obsolete


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obsolete

Biology (of parts, organs, etc.) vestigial; rudimentary

obsolete

[‚äb·sə′lēt]
(biology)
A part of an organism that is imperfect or indistinct, compared with a corresponding part of similar organisms.
(engineering)
No longer satisfactory for the purpose for which obtained, due to improvements or revised requirements.
References in classic literature ?
If our neophyte, strong in the new-born love of antiquity, were to undertake to imitate what he had learnt to admire, it must be allowed he would act very injudiciously, if he were to select from the Glossary the obsolete words which it contains, and employ those exclusively of all phrases and vocables retained in modern days.
Denis, where the marble effigies of thirty generations of kings and queens lay stretched at length upon the tombs, and the sensations invoked were startling and novel; the curious armor, the obsolete costumes, the placid faces, the hands placed palm to palm in eloquent supplication--it was a vision of gray antiquity.
He had formed a style for himself by a close imitation of Sir Thomas Browne; he used elaborate sentences, carefully balanced, and obsolete, resplendent words: it gave his writing an appearance of individuality.
Just as the once independent dukedoms of France had to fuse into a nation, so now the nations had to adapt themselves to a wider coalescence, they had to keep what was precious and possible, and concede what was obsolete and dangerous.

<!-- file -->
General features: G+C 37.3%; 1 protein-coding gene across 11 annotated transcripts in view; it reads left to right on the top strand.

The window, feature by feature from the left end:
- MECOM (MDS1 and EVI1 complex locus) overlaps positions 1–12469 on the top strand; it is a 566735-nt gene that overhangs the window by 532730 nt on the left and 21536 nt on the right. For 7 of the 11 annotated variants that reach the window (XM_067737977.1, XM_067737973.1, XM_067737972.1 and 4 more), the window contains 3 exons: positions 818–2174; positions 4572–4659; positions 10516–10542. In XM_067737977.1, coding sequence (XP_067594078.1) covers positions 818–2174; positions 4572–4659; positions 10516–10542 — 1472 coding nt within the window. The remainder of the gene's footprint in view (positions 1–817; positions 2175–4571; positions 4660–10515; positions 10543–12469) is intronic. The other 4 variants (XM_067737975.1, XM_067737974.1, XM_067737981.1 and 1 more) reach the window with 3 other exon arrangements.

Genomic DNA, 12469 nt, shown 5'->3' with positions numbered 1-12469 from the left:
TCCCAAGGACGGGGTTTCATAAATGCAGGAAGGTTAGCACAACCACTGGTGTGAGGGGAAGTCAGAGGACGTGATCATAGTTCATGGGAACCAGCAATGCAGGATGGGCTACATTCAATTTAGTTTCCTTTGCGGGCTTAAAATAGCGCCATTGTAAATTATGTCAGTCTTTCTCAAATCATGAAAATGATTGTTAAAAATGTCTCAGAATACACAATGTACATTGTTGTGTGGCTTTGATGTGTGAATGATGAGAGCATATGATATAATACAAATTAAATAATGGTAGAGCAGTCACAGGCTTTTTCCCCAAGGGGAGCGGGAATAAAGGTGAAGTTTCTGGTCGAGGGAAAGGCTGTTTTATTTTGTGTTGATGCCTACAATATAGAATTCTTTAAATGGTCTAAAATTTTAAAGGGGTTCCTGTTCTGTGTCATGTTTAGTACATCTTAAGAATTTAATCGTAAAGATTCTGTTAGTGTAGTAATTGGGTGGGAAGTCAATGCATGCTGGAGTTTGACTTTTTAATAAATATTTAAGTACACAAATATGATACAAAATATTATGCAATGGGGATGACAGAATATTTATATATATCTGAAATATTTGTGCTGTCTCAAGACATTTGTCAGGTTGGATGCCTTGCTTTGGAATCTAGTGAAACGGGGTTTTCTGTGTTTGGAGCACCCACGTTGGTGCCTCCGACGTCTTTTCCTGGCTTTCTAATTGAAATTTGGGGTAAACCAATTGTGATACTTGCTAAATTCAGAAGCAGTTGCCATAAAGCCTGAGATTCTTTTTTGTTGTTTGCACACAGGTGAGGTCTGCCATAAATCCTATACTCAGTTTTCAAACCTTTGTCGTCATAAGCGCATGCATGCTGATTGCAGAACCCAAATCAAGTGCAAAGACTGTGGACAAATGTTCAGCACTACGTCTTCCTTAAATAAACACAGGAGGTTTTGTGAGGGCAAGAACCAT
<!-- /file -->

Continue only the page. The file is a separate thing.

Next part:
She walked briskly in the brisk air, the color rose in her cheeks, and her straw bonnet (which our contemporaries might look at with conjectural curiosity as at an obsolete form of basket) fell a little backward.
That is, I did not attempt anything like his tales in kind; they must have seemed too hopelessly far away in taste and time, but I studied his verse, and imitated a stanza which I found in some of his things and had not found elsewhere; I rejoiced in the freshness and sweetness of his diction, and though I felt that his structure was obsolete, there was in his wording something homelier and heartier than the imported analogues that had taken the place of the phrases he used.
On the one shelf at the library he found Karl Marx, Ricardo, Adam Smith, and Mill, and the abstruse formulas of the one gave no clew that the ideas of another were obsolete.
But they are human; and the limit of American endurance is found in the obsolete institution of a bedroom candle.
It is so obsolete," says Dryden, "that his sense is scarce to be understood.
Here, as in 'The Shepherd's Calendar,' he deliberately introduces, especially from Chaucer, obsolete words and forms, such as the inflectional ending in
Three chairs and a couple of straw- bottomed armchairs stood about the room, and on a low chest of drawers in walnut wood stood a basin, and a ewer of obsolete pattern with a lid, which was kept in place by a leaden rim round the top of the vessel.
But as the said time has fully expired, I presume it fair to infer that the bargain may now be said to be obsolete.